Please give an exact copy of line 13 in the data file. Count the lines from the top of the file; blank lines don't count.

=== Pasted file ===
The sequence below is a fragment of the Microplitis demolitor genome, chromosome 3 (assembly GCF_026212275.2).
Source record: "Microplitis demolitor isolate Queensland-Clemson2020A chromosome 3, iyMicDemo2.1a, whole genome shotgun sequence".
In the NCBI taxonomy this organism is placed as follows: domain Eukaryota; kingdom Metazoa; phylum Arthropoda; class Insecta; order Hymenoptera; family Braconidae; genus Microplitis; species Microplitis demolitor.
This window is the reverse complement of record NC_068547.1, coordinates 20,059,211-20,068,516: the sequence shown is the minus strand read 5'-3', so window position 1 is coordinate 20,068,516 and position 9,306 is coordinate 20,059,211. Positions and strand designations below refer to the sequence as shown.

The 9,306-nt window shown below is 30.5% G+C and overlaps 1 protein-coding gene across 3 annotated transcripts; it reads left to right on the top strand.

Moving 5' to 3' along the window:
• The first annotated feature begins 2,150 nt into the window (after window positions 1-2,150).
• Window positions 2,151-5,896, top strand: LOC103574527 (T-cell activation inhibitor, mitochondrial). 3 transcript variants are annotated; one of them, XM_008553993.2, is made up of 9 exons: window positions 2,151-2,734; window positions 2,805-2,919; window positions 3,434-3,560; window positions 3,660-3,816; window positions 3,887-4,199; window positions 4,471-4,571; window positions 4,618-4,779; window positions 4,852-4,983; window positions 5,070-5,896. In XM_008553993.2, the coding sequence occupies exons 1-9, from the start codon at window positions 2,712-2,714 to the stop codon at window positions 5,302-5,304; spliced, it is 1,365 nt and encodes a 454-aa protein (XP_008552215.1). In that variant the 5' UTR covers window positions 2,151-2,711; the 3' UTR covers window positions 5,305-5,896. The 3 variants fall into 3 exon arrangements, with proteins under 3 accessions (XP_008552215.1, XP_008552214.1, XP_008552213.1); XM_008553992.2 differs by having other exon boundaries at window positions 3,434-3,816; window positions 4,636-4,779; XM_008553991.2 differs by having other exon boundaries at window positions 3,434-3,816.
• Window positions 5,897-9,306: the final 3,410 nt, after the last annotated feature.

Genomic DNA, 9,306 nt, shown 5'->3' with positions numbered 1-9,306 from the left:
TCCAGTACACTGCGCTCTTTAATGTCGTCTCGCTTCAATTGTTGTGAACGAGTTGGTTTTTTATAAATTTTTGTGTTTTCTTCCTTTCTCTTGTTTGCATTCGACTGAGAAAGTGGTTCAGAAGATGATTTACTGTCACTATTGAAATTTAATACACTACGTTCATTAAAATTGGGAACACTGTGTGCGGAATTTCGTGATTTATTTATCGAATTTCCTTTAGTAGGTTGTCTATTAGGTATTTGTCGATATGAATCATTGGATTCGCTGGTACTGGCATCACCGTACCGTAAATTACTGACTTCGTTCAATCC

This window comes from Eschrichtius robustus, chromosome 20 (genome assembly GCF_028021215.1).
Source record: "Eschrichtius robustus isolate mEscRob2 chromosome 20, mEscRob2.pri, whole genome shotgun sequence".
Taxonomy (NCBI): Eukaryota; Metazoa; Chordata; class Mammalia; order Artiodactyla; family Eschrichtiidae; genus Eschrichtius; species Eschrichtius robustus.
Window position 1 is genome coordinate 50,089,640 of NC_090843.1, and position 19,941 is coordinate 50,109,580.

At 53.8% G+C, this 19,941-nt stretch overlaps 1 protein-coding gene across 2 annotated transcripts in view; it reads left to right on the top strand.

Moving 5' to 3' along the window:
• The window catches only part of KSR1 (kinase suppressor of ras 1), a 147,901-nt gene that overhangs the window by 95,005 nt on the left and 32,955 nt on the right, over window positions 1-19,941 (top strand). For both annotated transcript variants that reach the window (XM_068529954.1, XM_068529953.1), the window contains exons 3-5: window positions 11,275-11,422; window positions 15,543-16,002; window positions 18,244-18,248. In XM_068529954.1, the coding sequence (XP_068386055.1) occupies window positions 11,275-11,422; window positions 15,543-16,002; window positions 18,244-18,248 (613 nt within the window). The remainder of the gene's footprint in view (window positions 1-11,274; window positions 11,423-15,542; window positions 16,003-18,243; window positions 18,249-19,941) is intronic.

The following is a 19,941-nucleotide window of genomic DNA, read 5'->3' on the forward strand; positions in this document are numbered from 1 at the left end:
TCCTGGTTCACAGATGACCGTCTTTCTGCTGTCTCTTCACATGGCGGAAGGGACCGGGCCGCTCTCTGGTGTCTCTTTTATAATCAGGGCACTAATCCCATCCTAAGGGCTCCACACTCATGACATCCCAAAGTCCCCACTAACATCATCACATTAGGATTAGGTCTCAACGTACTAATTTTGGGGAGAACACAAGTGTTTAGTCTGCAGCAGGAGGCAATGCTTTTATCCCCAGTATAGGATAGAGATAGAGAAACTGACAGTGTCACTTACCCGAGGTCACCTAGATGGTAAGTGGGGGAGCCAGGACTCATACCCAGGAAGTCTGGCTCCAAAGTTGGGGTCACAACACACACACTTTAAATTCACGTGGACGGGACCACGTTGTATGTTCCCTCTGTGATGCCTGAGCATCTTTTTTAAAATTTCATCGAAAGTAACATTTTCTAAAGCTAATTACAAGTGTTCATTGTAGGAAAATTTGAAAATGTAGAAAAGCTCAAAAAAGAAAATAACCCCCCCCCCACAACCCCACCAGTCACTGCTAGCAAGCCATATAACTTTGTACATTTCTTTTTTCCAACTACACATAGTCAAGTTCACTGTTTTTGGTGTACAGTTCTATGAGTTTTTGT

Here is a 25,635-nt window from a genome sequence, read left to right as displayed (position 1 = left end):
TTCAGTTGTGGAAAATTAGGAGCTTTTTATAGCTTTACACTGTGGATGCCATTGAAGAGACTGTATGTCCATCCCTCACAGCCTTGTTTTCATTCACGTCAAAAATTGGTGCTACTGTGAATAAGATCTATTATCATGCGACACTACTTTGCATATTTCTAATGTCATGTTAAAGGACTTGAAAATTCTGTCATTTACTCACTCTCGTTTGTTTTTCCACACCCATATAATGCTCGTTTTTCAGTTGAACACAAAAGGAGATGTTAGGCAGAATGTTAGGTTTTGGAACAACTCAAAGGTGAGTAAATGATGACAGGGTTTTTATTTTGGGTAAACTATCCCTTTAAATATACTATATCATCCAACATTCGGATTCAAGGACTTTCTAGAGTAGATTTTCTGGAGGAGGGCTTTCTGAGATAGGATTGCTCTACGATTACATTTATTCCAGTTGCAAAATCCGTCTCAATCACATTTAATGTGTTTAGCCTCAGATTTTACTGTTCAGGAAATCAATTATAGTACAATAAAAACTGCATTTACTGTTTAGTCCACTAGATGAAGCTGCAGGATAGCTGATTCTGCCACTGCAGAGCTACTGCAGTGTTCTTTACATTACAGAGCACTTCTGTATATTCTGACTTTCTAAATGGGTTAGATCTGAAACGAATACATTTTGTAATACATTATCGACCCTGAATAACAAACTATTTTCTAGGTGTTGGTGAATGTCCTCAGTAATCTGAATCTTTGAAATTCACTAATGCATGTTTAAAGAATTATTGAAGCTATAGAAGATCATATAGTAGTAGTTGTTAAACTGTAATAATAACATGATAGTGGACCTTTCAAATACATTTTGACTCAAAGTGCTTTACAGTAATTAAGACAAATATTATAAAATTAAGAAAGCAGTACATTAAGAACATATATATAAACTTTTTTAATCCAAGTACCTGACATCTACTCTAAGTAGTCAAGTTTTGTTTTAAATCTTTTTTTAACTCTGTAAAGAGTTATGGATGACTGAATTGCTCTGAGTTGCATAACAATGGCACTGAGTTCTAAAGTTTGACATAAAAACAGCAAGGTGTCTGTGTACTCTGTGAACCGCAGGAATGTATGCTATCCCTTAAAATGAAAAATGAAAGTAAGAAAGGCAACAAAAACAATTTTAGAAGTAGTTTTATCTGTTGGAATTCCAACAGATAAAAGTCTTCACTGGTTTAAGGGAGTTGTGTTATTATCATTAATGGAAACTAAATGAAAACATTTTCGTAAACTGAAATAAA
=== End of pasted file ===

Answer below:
Source record: "Eschrichtius robustus isolate mEscRob2 chromosome 20, mEscRob2.pri, whole genome shotgun sequence".